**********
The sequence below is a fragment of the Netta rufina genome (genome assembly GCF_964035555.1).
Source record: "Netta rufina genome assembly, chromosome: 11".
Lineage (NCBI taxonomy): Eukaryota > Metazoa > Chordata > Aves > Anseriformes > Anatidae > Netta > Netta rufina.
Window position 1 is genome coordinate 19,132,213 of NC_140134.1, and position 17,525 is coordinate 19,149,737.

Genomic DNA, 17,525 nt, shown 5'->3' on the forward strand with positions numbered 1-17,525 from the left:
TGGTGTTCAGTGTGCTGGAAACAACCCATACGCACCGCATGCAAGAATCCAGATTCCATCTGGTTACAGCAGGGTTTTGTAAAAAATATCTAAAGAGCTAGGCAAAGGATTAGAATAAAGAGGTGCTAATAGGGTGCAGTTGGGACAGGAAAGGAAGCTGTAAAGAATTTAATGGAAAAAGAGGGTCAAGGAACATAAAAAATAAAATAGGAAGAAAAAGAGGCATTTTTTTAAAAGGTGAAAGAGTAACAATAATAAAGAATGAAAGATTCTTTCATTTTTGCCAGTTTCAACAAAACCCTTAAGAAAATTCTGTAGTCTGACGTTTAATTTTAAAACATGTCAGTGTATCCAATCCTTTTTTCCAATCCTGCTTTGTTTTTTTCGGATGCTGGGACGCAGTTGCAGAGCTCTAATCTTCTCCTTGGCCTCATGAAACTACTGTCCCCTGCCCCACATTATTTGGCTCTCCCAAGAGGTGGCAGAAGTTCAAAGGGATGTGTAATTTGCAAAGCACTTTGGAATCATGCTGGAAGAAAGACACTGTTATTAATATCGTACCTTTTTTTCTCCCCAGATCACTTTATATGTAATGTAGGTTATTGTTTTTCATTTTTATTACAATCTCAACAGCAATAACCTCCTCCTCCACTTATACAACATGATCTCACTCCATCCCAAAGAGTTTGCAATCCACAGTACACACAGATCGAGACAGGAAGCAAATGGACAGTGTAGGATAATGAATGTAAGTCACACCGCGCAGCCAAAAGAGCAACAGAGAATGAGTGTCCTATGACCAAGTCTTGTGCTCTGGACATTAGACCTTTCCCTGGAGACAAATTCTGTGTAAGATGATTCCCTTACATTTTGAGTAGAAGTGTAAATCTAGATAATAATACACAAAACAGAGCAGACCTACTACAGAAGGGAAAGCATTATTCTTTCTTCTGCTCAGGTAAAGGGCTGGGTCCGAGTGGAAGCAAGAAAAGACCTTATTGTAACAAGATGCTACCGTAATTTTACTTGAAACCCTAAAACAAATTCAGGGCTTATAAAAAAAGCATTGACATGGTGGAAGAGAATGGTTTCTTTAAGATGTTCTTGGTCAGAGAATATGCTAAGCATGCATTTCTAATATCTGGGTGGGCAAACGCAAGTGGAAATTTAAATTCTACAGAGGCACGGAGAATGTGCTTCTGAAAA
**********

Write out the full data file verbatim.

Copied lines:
The sequence below is a fragment of the Netta rufina genome (genome assembly GCF_964035555.1).
Source record: "Netta rufina genome assembly, chromosome: 11".
Lineage (NCBI taxonomy): Eukaryota > Metazoa > Chordata > Aves > Anseriformes > Anatidae > Netta > Netta rufina.
Window position 1 is genome coordinate 19,132,213 of NC_140134.1, and position 17,525 is coordinate 19,149,737.

Genomic DNA, 17,525 nt, shown 5'->3' on the forward strand with positions numbered 1-17,525 from the left:
TGGTGTTCAGTGTGCTGGAAACAACCCATACGCACCGCATGCAAGAATCCAGATTCCATCTGGTTACAGCAGGGTTTTGTAAAAAATATCTAAAGAGCTAGGCAAAGGATTAGAATAAAGAGGTGCTAATAGGGTGCAGTTGGGACAGGAAAGGAAGCTGTAAAGAATTTAATGGAAAAAGAGGGTCAAGGAACATAAAAAATAAAATAGGAAGAAAAAGAGGCATTTTTTTAAAAGGTGAAAGAGTAACAATAATAAAGAATGAAAGATTCTTTCATTTTTGCCAGTTTCAACAAAACCCTTAAGAAAATTCTGTAGTCTGACGTTTAATTTTAAAACATGTCAGTGTATCCAATCCTTTTTTCCAATCCTGCTTTGTTTTTTTCGGATGCTGGGACGCAGTTGCAGAGCTCTAATCTTCTCCTTGGCCTCATGAAACTACTGTCCCCTGCCCCACATTATTTGGCTCTCCCAAGAGGTGGCAGAAGTTCAAAGGGATGTGTAATTTGCAAAGCACTTTGGAATCATGCTGGAAGAAAGACACTGTTATTAATATCGTACCTTTTTTTCTCCCCAGATCACTTTATATGTAATGTAGGTTATTGTTTTTCATTTTTATTACAATCTCAACAGCAATAACCTCCTCCTCCACTTATACAACATGATCTCACTCCATCCCAAAGAGTTTGCAATCCACAGTACACACAGATCGAGACAGGAAGCAAATGGACAGTGTAGGATAATGAATGTAAGTCACACCGCGCAGCCAAAAGAGCAACAGAGAATGAGTGTCCTATGACCAAGTCTTGTGCTCTGGACATTAGACCTTTCCCTGGAGACAAATTCTGTGTAAGATGATTCCCTTACATTTTGAGTAGAAGTGTAAATCTAGATAATAATACACAAAACAGAGCAGACCTACTACAGAAGGGAAAGCATTATTCTTTCTTCTGCTCAGGTAAAGGGCTGGGTCCGAGTGGAAGCAAGAAAAGACCTTATTGTAACAAGATGCTACCGTAATTTTACTTGAAACCCTAAAACAAATTCAGGGCTTATAAAAAAAGCATTGACATGGTGGAAGAGAATGGTTTCTTTAAGATGTTCTTGGTCAGAGAATATGCTAAGCATGCATTTCTAATATCTGGGTGGGCAAACGCAAGTGGAAATTTAAATTCTACAGAGGCACGGAGAATGTGCTTCTGAAAA